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pipes emitting volumes of smoke, accompanied by interminable drinking. Sometimes the artist had drunk more Falernian than was good for him, and his fancies had grown—well, a trifle voluptuous. But these had been treated by some late comer in palimpsest fashion, and had practically been obliterated. All of them had now disappeared under a Parisian wall-paper. When I told Lamia of the change, she exclaimed, as did Uncle Toby when, after speaking respectfully of the Rebel Archangel, he was reminded that the Devil was damned long ago, “I’m sorry for it !” Probably few English people are familiar even with the name of Pietro Cossa. But his I Borgia, Werone, and other tragedies hold the Italian stage, and deserve to do so, both by their dramatic action and their literary merit. I remember giving some account of them in an English magazine, many years ago, probably with little or no effect. But I pointed out to Veronica, who is well instructed in such things, a graceful tablet let into the walls of the Sibyl, recording that Pietro Cossa used to come there frequently and write his plays. What a contrast there is between the reverence felt by all classes in Italy for persons of literary distinction, and the general indifference regarding them entertained in England In the Subalpine Realm men do not receive homage for wealth or titles, but for what they have done in literature, music, or painting. I remember walking up to Bellosguardo to see if a hospitable friend of mine, the widow of an English Ambassador whose father before him had filled a similar post early in the nineteenth century, had returned from Sicily to her beautiful Villa and garden, both so much indebted to her energy and taste. I rang at her door, a domestic peered from the topmost story, and called out, “ Chi è f" (Who is it?) The gardener, who was pruning hard-by, whose beard was of several days' growth, and who, I am sure, could neither read nor write, threw up his arms in indignation, and replied, before I myself could answer, “He l Il Gran Poeta / " His oratorical exaggeration caused me to smile. But his exclamation, as far as he was concerned, was perfectly sincere, and typical of the mental attitude of the race whose gondoliers recite the poetry of Tasso, and who speak of Florence as the City of Dante. One's own countrymen do not thus honour the mind. Were an English Sovereign to visit a King of Italy or a President of the French Republic, it is certain that among the guests invited to meet him would be men distinguished in the Arts and Sciences. Were such visits to be returned, I will be bound to say that in the long catalogue of the invited no such names would be found. Perhaps one who cannot possibly be thought to have any personal grievance to express may be allowed to note the above contrast, and to regret it. One has no wish to see poets, painters, sculptors, architects and musicians confounded with State officials. But if an example of esteem for what is specially estimable were delicately and tactfully set by the Throne, it would be imitated, by degrees, by the nation at large, whose state would thereby become more gracious. The mention of that lovely Villa at Bellosguardo recalls to me the time, twenty years since, when the diplomatist I have referred to presided over the English Embassy in Rome, and extended to me within it, and in its delightful garden, since then much curtailed in size, the most agreeable hospitality. He was an Englishman of Englishmen, of the old school of charming manners, flavoured by occasional downrightness of speech. I inquired of him, one day, if it was true that, as I had been told, Depretis, then Prime Minister of Italy, asked him in the course of an important diplomatic colloquy, what, in certain circumstances, Russia would do, and that he had replied, “Russia be damned l’” A smile broke over his face as he confessed, “I am afraid it is.” There has been worse diplomacy than that on critical occasions. When one lets oneself wander in a labyrinth of reminiscences, one runs the risk of seeming to be devoid of purpose, and perhaps I have been meandering in that futile fashion. But did we not yield to a kindred temptation, when, in our drive from Tivoli to Subiaco, and halting for the sake of our horses at Vicovaro, we went afoot, as I had done in my younger days, in search of Horace's Sabine Farm f Yet how can any one find himself on the banks of the Digentia:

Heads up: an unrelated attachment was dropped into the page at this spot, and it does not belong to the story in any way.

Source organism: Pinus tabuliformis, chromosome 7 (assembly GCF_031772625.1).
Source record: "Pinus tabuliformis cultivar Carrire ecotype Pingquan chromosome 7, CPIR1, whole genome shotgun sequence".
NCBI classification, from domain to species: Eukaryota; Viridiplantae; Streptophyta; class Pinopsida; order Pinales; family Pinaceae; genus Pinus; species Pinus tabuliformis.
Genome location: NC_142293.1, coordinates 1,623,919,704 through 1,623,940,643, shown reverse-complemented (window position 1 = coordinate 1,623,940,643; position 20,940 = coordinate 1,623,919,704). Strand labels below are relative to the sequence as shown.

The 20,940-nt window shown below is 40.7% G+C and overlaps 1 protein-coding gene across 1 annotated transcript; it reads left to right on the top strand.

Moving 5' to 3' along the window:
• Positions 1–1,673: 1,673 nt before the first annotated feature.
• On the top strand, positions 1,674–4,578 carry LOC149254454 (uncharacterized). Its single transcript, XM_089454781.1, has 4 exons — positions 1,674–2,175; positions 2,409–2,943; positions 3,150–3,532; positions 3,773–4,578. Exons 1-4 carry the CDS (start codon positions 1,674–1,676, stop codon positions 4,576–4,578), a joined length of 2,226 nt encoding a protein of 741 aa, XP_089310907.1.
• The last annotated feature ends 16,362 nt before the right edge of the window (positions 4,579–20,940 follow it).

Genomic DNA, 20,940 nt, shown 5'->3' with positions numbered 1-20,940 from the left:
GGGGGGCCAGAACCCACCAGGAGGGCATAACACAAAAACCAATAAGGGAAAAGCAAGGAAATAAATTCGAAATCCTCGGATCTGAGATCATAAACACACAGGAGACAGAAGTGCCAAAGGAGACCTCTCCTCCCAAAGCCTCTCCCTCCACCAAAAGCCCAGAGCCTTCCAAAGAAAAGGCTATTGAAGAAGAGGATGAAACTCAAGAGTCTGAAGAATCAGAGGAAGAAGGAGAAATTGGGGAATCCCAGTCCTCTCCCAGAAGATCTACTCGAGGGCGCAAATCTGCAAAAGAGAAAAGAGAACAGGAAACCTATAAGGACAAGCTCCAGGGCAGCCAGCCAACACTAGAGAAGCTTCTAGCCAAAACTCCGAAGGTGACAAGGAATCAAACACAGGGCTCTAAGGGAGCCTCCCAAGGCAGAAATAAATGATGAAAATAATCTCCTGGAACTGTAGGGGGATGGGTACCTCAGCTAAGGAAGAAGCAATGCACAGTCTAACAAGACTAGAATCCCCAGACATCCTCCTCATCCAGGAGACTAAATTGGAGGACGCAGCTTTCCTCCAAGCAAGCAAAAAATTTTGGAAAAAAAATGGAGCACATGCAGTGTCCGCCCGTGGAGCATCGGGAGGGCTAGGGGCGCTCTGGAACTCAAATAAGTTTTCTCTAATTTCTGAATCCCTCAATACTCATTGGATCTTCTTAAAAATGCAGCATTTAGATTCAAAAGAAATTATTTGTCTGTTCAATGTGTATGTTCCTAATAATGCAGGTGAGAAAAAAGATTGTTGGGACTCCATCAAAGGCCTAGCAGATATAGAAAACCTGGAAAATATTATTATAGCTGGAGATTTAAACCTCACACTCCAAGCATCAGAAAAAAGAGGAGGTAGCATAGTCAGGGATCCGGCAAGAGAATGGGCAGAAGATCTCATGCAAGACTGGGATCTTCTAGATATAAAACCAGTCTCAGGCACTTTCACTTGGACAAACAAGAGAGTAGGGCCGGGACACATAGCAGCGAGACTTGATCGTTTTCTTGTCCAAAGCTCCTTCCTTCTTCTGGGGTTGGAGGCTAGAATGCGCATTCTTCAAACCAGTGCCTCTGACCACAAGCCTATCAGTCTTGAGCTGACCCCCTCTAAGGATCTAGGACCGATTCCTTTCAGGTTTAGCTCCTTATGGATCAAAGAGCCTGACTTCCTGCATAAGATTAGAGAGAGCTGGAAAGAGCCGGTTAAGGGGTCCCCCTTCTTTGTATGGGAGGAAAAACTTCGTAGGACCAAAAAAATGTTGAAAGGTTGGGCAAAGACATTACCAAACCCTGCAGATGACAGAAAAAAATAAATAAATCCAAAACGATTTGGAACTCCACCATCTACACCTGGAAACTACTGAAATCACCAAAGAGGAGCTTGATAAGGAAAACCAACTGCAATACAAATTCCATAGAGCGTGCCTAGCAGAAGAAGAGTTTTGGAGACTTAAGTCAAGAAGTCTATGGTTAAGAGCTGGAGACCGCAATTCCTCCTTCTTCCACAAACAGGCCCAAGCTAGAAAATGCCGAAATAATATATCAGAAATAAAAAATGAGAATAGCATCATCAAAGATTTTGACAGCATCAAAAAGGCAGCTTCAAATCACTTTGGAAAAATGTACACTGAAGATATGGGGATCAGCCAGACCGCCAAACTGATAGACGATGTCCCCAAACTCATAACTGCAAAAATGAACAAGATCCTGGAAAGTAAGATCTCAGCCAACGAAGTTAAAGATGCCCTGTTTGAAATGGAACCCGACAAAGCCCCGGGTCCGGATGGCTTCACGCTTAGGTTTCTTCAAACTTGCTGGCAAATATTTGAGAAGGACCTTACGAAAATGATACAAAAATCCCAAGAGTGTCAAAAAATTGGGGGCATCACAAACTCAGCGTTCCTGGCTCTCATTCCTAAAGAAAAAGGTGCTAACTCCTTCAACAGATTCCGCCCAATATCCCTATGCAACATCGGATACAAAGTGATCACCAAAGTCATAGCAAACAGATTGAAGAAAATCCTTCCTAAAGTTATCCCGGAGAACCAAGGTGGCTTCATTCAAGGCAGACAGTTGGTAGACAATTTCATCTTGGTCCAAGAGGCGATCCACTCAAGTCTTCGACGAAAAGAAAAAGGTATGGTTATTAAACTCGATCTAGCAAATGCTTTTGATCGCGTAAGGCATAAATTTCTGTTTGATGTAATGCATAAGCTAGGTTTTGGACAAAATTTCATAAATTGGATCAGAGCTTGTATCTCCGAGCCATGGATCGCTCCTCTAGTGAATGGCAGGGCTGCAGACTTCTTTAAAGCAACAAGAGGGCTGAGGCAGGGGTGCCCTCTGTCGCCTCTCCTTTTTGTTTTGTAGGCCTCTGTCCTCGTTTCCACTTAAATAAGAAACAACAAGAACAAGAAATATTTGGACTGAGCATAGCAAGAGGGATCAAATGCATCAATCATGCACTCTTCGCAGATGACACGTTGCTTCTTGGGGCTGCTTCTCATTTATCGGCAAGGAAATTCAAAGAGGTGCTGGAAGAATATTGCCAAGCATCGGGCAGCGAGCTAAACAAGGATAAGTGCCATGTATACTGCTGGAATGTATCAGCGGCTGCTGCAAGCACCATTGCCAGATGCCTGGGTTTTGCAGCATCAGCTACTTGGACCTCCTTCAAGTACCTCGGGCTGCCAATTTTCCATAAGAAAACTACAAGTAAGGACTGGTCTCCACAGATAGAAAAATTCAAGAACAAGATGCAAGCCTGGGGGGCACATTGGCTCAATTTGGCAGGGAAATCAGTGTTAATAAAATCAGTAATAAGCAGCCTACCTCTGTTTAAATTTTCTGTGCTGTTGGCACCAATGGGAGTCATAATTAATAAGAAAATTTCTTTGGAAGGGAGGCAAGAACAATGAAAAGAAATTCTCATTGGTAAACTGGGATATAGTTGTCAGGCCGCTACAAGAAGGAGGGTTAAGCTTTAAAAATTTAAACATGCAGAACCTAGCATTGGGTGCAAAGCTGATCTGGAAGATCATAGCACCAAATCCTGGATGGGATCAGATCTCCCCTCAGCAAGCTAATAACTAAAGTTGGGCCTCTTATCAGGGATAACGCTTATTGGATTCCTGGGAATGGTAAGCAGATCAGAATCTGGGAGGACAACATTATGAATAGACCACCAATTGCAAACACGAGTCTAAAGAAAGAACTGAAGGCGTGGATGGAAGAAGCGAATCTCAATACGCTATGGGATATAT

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and not try to persuade himself that he, he at last, has verily discovered the spot where the best boon companion that ever lived laid down his choicest Massic pressed from the grape in the Consulship of Manlius. At Subiaco one is on firmer ground ; for in the picturesque Convent, approached through ilex woods above the town, is still the Sacro Speco of Saint Benedict, and likewise a small body of Benedictines, whose Priore begged me to stay with them as long as I would, whenever I wanted either to meditate or to write. Whereupon, Lamia, much to his delectation, for he had some acquaintance with English, having sojourned for a time at the affiliated Benedictine Monastery designed by Pugin, at Ramsgate, quoted the following stanzas, to which Veronica listened once more with patient and philosophic smile :